Calculating Board Feet2018-09-30T12:11:56-07:00

Marine Insurance & the Restraint of Rulers, Princes or People


Masters and Chief Mates are occasionally asked the following question: What is an example of the term "Restraint of Rulers, Princes, or Peoples" in a marine insurance policy? A. A prohibition from loading a cargo from a country's government interference B. Arrest of a vessel by legal authorities to satisfy claims through exercise of a maritime lien C. Damage caused by riot of the population of a port D. [...]

Marine Insurance & the Restraint of Rulers, Princes or People2020-09-13T14:50:06-07:00

Submarine Emergency Identification Signals


The US Navy has long authorized certain submarine emergency identification signals.  In the past, these signals could be found in Chapter 1 of a current Coast Pilot.  No more.  Notice to Mariners No. 1, the first publication each year of the weekly NTMs, includes a section called “Special Notice to Mariners Paragraphs” describing, among many other marine safety topics, the Submarine Emergency Identification Signals (I-1.7). USCG examinations will continue to include [...]

Submarine Emergency Identification Signals2020-01-25T21:17:54-08:00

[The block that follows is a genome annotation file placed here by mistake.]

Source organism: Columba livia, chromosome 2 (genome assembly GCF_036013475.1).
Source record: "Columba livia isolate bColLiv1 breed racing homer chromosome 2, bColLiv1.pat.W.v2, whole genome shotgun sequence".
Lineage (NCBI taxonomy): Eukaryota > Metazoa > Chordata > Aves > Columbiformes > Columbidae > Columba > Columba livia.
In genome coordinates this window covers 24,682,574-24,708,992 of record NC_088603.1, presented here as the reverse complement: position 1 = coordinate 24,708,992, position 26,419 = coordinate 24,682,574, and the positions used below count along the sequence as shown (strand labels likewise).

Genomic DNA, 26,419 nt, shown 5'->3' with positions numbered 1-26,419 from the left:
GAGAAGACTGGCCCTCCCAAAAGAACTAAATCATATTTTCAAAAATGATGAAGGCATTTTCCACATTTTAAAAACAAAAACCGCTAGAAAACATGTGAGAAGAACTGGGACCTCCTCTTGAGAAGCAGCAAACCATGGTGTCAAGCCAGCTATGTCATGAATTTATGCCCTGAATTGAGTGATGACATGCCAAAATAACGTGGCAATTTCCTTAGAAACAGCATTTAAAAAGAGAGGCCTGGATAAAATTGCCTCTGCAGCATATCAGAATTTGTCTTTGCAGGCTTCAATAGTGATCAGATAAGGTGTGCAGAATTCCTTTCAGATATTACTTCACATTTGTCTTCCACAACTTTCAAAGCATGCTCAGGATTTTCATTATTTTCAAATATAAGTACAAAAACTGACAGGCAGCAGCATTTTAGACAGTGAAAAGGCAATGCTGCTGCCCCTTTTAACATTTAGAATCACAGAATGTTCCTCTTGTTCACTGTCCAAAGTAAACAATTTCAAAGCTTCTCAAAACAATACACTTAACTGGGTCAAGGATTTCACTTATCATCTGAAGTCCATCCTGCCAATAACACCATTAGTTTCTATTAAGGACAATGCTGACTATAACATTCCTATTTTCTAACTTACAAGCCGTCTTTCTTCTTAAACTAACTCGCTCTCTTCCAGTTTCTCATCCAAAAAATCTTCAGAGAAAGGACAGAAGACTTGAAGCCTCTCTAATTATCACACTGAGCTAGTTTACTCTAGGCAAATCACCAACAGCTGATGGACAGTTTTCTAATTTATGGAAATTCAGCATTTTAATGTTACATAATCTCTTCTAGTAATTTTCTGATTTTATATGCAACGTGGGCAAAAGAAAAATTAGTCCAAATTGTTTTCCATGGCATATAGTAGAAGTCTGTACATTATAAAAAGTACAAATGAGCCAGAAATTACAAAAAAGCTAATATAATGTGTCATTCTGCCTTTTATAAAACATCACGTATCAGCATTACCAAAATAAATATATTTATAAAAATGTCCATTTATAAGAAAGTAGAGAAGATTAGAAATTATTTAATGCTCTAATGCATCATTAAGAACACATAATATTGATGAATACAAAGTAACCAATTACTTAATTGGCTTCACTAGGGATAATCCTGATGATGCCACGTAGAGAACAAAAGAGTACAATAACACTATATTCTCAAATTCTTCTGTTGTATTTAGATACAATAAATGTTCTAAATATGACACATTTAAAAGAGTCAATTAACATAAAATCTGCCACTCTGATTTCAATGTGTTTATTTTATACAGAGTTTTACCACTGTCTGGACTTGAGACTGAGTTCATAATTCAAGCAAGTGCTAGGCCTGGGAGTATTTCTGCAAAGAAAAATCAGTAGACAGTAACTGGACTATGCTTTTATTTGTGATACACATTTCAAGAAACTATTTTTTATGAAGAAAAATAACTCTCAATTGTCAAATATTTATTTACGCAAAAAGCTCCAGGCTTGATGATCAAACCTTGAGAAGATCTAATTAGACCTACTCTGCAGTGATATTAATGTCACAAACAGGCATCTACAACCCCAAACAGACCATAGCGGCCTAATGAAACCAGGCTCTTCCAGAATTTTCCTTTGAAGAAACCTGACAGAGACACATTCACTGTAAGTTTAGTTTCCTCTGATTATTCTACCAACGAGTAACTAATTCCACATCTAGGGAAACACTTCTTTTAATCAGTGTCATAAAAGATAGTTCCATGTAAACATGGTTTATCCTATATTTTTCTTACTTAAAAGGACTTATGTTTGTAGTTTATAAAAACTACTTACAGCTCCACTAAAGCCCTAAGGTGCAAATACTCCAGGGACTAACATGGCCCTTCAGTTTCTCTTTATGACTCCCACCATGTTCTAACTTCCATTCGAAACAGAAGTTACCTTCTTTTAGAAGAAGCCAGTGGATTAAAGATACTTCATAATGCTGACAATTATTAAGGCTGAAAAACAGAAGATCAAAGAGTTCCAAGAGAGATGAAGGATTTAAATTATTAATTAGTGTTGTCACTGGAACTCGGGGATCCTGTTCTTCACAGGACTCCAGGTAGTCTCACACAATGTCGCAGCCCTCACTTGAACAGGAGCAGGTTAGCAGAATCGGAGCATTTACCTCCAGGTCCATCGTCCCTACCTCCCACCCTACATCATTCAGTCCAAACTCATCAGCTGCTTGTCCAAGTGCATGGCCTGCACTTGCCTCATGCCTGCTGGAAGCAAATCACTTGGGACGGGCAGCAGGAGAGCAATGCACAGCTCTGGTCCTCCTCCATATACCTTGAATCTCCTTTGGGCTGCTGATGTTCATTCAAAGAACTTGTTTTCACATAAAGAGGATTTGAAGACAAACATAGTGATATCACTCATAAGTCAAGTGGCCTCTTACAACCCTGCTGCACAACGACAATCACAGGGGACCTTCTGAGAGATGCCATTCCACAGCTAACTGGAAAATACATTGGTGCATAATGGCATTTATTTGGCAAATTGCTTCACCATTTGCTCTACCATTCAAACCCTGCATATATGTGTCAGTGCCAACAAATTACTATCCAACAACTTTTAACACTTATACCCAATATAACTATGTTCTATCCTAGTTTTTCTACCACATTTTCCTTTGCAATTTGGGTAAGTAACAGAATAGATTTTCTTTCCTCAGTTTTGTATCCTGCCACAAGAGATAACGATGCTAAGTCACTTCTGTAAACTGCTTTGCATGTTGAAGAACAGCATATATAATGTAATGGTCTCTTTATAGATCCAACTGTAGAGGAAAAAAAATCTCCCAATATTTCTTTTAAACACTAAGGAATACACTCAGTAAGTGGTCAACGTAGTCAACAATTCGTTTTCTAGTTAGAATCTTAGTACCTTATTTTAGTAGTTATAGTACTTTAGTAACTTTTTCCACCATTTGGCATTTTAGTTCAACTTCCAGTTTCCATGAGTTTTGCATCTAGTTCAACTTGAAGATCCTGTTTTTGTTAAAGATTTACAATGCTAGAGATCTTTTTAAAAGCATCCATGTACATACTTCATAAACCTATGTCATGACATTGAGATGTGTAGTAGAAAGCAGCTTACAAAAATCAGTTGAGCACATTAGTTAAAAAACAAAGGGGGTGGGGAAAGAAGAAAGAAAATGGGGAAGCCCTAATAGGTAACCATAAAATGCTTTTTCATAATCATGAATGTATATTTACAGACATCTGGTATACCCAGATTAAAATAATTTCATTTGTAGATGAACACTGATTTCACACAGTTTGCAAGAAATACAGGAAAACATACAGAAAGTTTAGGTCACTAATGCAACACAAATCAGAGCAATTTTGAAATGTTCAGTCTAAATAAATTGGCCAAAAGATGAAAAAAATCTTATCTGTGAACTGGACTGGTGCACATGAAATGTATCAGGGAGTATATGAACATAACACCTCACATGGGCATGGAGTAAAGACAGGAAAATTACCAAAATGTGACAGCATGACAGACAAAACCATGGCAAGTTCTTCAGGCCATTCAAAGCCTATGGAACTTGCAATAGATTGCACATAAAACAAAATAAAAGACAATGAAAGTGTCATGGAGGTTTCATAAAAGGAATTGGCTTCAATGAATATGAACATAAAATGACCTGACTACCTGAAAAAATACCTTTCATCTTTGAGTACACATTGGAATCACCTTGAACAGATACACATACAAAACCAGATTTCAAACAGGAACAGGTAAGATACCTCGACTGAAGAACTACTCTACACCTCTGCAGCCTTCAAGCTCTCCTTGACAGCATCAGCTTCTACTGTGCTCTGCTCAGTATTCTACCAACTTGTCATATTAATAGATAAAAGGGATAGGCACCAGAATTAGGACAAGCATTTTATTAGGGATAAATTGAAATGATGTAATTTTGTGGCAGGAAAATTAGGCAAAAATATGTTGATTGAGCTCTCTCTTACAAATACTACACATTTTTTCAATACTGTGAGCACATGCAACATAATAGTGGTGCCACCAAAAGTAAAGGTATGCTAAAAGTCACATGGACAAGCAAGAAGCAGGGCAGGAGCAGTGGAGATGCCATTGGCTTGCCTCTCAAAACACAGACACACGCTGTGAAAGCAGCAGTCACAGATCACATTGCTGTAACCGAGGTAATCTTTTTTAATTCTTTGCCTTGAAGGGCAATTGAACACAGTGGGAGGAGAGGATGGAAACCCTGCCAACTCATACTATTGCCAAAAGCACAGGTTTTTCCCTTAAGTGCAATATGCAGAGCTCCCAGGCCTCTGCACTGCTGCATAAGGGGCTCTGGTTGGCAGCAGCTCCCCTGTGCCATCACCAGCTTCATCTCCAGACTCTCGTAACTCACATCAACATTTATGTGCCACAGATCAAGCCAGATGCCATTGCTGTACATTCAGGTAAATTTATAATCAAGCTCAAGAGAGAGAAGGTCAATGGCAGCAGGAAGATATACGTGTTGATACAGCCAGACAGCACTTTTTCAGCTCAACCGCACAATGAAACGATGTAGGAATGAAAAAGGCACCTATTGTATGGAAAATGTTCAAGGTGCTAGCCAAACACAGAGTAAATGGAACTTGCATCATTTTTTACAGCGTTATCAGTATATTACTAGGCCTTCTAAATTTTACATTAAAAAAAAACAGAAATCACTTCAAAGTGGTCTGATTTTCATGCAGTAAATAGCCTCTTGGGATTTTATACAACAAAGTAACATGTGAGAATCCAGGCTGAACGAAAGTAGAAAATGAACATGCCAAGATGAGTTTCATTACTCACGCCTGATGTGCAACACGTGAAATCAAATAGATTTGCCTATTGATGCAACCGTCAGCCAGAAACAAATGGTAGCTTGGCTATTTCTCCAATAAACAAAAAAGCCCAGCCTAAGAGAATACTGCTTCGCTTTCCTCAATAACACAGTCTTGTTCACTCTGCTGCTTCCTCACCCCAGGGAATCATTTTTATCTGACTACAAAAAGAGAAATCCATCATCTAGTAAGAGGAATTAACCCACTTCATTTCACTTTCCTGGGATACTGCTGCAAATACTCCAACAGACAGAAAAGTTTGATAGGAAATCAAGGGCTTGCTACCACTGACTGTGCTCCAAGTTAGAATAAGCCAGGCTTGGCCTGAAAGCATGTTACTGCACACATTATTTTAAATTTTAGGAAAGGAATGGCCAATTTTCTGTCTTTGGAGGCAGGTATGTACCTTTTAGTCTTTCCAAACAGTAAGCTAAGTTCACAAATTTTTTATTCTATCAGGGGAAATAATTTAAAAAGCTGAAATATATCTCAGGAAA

The Great Lakes


In the past, with the exception of examinations specific to Great Lakes’ licenses, USCG “Rules of the Road” questions have not asked for the extended definition of these waters as described in Rule 3(m) Inland. They do now. The mnemonic “HOMES—H(uron), O(ntario), M(ichigan), E(rie), S(uperior)” no longer suffices to answer the questions “What is . . . “ and “What is not . . . “ considered part of the [...]

The Great Lakes2018-10-05T09:48:35-07:00

Reeving a Block


Archimedes boasted “Give me a lever long enough and a fulcrum on which to place it, and I shall move the world.” An application of the same mighty principle of leverage is found in the blocks and tackles that are used to lift weights on board ship and in the construction industry. “Give me a rope long enough, and I shall lift the world.” “Mechanical Advantage” is defined [...]

Reeving a Block2018-10-05T10:34:55-07:00

Magnificent Beast: The Northern Right Whale